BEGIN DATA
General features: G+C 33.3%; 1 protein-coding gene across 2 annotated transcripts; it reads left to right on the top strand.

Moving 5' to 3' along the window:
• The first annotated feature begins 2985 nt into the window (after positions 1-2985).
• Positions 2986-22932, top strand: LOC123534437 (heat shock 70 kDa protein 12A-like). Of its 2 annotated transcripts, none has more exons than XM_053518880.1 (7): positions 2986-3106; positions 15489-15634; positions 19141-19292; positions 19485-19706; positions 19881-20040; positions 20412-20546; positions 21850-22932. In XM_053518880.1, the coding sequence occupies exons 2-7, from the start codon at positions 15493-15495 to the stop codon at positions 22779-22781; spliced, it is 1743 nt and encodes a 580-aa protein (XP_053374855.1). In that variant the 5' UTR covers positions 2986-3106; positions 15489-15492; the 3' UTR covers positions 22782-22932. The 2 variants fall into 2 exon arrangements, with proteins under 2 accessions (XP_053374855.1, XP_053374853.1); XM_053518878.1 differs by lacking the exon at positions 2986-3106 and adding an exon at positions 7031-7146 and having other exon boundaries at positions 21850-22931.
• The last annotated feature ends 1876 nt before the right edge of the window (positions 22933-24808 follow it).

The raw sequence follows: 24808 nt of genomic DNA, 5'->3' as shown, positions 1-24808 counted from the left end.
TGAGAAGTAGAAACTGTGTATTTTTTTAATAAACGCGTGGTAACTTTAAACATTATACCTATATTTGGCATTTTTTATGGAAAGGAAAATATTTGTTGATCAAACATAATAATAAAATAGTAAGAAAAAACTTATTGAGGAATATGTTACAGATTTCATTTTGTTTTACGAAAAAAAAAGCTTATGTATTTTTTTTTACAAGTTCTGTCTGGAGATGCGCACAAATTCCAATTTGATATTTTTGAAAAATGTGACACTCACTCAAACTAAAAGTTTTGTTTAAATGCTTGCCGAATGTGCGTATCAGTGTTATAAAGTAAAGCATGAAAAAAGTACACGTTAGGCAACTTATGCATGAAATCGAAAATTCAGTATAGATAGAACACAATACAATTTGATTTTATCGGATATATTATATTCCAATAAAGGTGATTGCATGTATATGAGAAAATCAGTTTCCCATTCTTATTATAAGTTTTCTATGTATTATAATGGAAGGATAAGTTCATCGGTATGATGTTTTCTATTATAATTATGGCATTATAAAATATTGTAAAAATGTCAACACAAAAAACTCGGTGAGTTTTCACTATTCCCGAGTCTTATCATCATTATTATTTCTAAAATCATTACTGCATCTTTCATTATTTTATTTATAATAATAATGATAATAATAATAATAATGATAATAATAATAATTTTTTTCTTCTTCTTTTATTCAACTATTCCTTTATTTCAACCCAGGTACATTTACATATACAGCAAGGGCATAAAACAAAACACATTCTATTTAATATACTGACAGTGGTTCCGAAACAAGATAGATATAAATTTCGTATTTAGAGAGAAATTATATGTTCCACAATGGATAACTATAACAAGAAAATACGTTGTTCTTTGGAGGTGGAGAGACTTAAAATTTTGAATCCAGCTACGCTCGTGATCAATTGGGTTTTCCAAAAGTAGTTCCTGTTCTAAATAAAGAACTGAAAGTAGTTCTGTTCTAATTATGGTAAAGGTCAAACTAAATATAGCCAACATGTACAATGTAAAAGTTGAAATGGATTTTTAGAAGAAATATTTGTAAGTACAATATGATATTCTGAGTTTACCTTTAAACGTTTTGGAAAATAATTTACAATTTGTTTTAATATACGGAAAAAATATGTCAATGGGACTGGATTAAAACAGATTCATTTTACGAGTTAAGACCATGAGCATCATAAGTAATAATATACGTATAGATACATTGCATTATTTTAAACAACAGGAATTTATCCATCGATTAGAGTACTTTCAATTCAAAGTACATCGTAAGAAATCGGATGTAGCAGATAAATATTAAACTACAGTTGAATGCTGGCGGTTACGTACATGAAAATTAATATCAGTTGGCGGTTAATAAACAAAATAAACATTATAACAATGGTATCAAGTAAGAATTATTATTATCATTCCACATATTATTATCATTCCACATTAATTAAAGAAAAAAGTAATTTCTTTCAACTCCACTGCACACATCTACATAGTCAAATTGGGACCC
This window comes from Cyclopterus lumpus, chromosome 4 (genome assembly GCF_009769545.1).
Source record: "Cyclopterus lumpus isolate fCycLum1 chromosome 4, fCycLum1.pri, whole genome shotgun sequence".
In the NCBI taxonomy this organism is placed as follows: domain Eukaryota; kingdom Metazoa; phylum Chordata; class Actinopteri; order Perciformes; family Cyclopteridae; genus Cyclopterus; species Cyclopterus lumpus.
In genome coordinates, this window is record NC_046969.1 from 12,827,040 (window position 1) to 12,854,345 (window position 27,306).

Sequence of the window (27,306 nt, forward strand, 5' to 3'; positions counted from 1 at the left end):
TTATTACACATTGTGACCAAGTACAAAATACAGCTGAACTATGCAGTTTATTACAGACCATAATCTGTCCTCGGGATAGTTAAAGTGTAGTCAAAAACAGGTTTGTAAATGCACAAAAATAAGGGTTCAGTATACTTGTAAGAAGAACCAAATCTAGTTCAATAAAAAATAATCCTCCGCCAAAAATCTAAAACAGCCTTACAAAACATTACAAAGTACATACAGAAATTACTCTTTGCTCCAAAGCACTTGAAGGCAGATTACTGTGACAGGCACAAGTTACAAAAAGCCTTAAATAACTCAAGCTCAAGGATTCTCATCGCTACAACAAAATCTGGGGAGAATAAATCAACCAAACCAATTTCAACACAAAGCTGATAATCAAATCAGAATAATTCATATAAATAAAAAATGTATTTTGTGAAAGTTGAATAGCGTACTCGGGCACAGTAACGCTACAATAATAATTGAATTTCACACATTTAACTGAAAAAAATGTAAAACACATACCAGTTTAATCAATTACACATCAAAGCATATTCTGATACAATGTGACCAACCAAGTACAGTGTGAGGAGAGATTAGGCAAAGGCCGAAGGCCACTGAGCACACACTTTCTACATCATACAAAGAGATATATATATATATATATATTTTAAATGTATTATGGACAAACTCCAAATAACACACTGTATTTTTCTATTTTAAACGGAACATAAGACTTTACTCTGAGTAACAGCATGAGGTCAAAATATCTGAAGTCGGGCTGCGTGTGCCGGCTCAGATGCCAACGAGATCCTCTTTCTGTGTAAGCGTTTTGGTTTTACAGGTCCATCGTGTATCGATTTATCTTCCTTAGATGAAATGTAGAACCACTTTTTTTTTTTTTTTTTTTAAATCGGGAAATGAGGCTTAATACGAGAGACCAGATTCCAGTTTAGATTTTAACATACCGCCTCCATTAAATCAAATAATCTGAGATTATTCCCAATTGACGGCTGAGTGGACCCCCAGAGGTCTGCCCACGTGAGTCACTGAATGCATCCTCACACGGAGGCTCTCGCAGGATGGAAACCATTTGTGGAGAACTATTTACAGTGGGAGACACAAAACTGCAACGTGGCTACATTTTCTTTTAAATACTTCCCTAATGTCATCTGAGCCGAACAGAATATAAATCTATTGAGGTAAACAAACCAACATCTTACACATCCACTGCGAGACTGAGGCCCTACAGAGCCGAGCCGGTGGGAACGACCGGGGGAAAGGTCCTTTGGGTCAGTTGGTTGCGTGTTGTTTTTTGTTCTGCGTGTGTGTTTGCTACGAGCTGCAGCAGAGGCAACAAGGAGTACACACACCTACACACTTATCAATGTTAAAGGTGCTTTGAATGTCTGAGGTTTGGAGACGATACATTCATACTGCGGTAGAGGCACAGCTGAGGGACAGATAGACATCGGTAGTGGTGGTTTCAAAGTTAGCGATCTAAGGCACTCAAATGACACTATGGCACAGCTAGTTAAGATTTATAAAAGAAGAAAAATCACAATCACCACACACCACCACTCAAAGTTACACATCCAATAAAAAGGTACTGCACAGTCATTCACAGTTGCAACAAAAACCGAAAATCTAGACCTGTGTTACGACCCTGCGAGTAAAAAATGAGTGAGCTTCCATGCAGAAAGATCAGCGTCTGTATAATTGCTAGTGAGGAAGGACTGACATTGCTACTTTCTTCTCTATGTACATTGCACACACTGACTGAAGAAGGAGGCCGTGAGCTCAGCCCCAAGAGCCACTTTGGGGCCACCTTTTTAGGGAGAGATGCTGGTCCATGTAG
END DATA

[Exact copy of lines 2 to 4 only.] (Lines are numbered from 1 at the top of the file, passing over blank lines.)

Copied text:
Moving 5' to 3' along the window:
• The first annotated feature begins 2985 nt into the window (after positions 1-2985).
• Positions 2986-22932, top strand: LOC123534437 (heat shock 70 kDa protein 12A-like). Of its 2 annotated transcripts, none has more exons than XM_053518880.1 (7): positions 2986-3106; positions 15489-15634; positions 19141-19292; positions 19485-19706; positions 19881-20040; positions 20412-20546; positions 21850-22932. In XM_053518880.1, the coding sequence occupies exons 2-7, from the start codon at positions 15493-15495 to the stop codon at positions 22779-22781; spliced, it is 1743 nt and encodes a 580-aa protein (XP_053374855.1). In that variant the 5' UTR covers positions 2986-3106; positions 15489-15492; the 3' UTR covers positions 22782-22932. The 2 variants fall into 2 exon arrangements, with proteins under 2 accessions (XP_053374855.1, XP_053374853.1); XM_053518878.1 differs by lacking the exon at positions 2986-3106 and adding an exon at positions 7031-7146 and having other exon boundaries at positions 21850-22931.